Although these data support a role for Dscam diversity in mushroom body branch segregation, it remains possible that the isoforms encoded in these Dscamsingle alleles are simply non-functional or even inhibitory for this process. To address this issue, we generated mosaic animals in which a single mushroom body neuron expresses only one Dscam isoform from a Dscamsingle allele, but all other neurons express the full complement of isoforms from the DscamFRT allele. This was achieved using an intragenic variation of the MARCM technique24, in which mitotic recombination was induced between FRT sites within two modified Dscam alleles (Fig. 4a and Supplementary Fig. 1). We tested two different Dscamsingle isoforms with this intragenic MARCM system, and found that the sister branches of isolated Dscamsingle mushroom body neurons segregated with high fidelity (Fig. 4b), but that sister branches of Dscamnull neurons did not3 (Fig. 4b). This experiment establishes that the single ectodomains we selected do indeed support sister branch segregation. Therefore, the lack of segregation in animals with a Dscamsingle allele must be due to the loss of diversity, not the loss of Dscam function. Taken together, these results demonstrate that Dscam diversity is dispensable within a single neuron, but essential within a population of neurons, supporting the notion that it provides each neuron with a unique cell-surface identity.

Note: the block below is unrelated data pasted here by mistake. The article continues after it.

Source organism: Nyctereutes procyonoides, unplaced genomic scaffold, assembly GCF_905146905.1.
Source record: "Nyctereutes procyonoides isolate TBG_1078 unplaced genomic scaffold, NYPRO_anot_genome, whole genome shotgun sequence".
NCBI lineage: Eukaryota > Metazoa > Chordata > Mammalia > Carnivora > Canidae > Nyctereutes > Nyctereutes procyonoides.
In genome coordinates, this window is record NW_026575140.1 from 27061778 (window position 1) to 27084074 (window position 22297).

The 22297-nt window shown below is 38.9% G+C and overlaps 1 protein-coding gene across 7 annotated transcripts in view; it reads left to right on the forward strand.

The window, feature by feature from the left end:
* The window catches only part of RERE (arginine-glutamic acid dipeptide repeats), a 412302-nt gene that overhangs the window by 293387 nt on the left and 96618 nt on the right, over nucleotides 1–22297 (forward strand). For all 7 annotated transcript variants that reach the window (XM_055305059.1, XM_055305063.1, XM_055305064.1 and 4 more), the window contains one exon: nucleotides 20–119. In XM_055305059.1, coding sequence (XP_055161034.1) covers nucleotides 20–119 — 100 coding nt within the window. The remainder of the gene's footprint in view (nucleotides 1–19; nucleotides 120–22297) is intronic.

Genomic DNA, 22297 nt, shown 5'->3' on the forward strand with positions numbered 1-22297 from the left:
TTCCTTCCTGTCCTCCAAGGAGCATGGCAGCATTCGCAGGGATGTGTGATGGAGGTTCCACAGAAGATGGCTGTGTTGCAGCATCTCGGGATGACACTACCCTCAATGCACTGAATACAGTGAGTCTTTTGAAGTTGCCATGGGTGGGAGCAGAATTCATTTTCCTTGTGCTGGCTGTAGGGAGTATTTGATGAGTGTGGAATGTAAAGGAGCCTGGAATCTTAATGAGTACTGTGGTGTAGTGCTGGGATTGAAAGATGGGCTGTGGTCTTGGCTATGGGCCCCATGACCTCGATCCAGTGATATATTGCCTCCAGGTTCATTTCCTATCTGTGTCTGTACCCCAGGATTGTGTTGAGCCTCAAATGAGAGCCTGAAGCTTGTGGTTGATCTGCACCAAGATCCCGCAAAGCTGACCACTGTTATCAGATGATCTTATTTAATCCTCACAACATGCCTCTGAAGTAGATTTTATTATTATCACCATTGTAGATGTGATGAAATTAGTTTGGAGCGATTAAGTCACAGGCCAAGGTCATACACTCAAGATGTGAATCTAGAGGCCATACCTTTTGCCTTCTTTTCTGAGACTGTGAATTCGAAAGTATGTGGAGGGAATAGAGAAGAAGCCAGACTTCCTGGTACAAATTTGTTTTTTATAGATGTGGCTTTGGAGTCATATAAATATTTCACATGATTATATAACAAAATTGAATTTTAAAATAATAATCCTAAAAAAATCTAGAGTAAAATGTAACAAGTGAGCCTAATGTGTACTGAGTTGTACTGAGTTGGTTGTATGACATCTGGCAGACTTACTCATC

Figure 4
Dscamsingle is sufficient to promote branch segregation with high fidelity at the single-cell level

In conclusion, here we provide strong evidence that Dscam diversity is critical for neuronal wiring. We envision that Dscam diversity contributes to wiring specificity in many different ways. One of these is self-recognition and self-avoidance, as demonstrated here for mushroom body neurons. We propose that this is a central function for Dscam diversity in neural circuit formation.


The strategy used to generate the Dscamsingle and DscamFRT alleles is indicated in Supplementary Fig. 1, and is based on the ends-in targeting strategy detailed in ref. 25. Three isoforms were selected essentially at random from sequenced cDNAs, with the only criterion being to select three distinct variants for each of exons 4, 6, and 9. Biochemical and molecular characterization of these alleles were peformed as described previously2,7,8. For survival analysis, each Dscam mutant animal was genotyped at first to second instar larval stages using kruppel–GFP, CyO balancer, and then transferred to fresh grape plates with a thin spread of yeast paste and raised at room temperature (~22–25 °C). Independently isolated alleles harbouring the same isoform were used to generate homozygous Dscamsingle animals to avoid effects from potential second site mutations. Embryonic ventral nerve cords were immunostained as described previously7. For other analyses, animals that survived until late pupal stage were used. Immunostainings of pupal or adult brains were performed as described previously6,7. For intragenic MARCM analysis, clones were generated by inducing heat-shock-mediated expression of FLP recombinase at late larval to early pupal stages. Heat-shock was carried out at 37 °C for 1 h. Dscamnull mutant clones were generated using conventional MARCM as previously described7.


Generation of Dscamsingle alleles